(All Africa)

Will Mexico’s plans for reducing violence mean anything for journalists?
Mexico’s president, Enrique Peña Nieto, promised that tackling crime and drug-related violence is a priority for his six-month-old government. While improving safety is important, Peña Nieto must also remember that protecting journalists and human rights workers must go beyond words, says Sara Yasin
(Index on Censorship)

Zanzibar Legislators Call for National Unity Govt Self-Censorship
A LEGISLATOR of the Zanzibar House of Representatives, Mr Omar Ali Shehe (CUF), has said Zanzibaris were unhappy with the performance of the Government of National Unity (GNU), formed jointly between Chama Cha Mapinduzi (CCM) and CUF two-and-half years ago.
(All Africa)

How Tunisia is Turning Into a Salafist Battleground
An interview with a professor who was attacked for standing up for secularism.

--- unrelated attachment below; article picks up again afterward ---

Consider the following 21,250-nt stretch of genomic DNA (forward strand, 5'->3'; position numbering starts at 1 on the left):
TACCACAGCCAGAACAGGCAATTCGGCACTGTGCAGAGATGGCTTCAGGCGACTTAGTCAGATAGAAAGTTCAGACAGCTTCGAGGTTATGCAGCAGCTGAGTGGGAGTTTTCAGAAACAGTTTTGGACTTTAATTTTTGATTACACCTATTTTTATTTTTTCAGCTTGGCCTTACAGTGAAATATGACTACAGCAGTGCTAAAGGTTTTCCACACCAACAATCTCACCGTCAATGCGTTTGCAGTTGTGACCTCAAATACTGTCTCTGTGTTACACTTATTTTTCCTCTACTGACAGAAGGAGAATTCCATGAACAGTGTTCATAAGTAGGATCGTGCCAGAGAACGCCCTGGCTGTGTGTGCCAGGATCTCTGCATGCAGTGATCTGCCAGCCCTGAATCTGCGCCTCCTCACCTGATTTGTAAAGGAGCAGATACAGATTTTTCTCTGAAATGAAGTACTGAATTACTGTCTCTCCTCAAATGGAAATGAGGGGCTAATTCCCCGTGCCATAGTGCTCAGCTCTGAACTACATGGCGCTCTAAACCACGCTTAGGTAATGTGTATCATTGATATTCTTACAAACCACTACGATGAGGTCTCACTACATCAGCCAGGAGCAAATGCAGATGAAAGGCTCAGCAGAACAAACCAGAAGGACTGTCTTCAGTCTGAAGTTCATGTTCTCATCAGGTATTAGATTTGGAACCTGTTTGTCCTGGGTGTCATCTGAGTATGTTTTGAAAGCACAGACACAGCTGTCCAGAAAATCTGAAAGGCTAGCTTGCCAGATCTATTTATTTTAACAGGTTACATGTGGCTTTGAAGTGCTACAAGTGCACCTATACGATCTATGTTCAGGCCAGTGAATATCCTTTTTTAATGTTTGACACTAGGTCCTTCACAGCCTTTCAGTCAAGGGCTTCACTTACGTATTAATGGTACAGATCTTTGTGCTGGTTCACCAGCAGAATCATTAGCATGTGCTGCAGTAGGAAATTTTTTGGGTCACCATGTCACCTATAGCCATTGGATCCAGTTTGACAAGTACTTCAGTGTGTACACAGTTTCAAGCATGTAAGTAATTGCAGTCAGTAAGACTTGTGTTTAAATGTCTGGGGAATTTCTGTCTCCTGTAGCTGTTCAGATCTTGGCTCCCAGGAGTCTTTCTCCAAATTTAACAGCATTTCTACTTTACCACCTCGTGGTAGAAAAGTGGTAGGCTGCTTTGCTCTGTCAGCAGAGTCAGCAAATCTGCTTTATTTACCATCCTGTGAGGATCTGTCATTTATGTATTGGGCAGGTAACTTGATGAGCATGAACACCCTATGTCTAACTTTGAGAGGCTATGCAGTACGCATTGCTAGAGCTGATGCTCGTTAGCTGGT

(The Atlantic)

Şanar Yurdatapan on Turkey: ‘Things will never be the same again’
In Phnom Penh, Cambodia, for the IFEX General Meeting and Strategy Conference 2013, Index Director of Campaigns and Policy Marek Marczynski spoke with 2002 Index on Censorship award winner Şanar Yurdatapan, a composer and song writer who campaigns against the prosecution of publishers by the Turkish authorities. Yurdatapan shared his views on the events sweeping Turkey
(Index on Censorship)

The end of Britain’s social media prosecutions?
Keir Starmer’s new guidelines aim to minimise controversial criminal cases against Twitter and Facebook users. But will they work, asks Padraig Reidy
(Index on Censorship)

Psychic wins libel case over claim she duped Dublin audience
The publisher of the Daily Mail has agreed to pay “substantial” damages to a psychic after an article suggested she had “perpetrated a scam” on a Dublin theatre audience.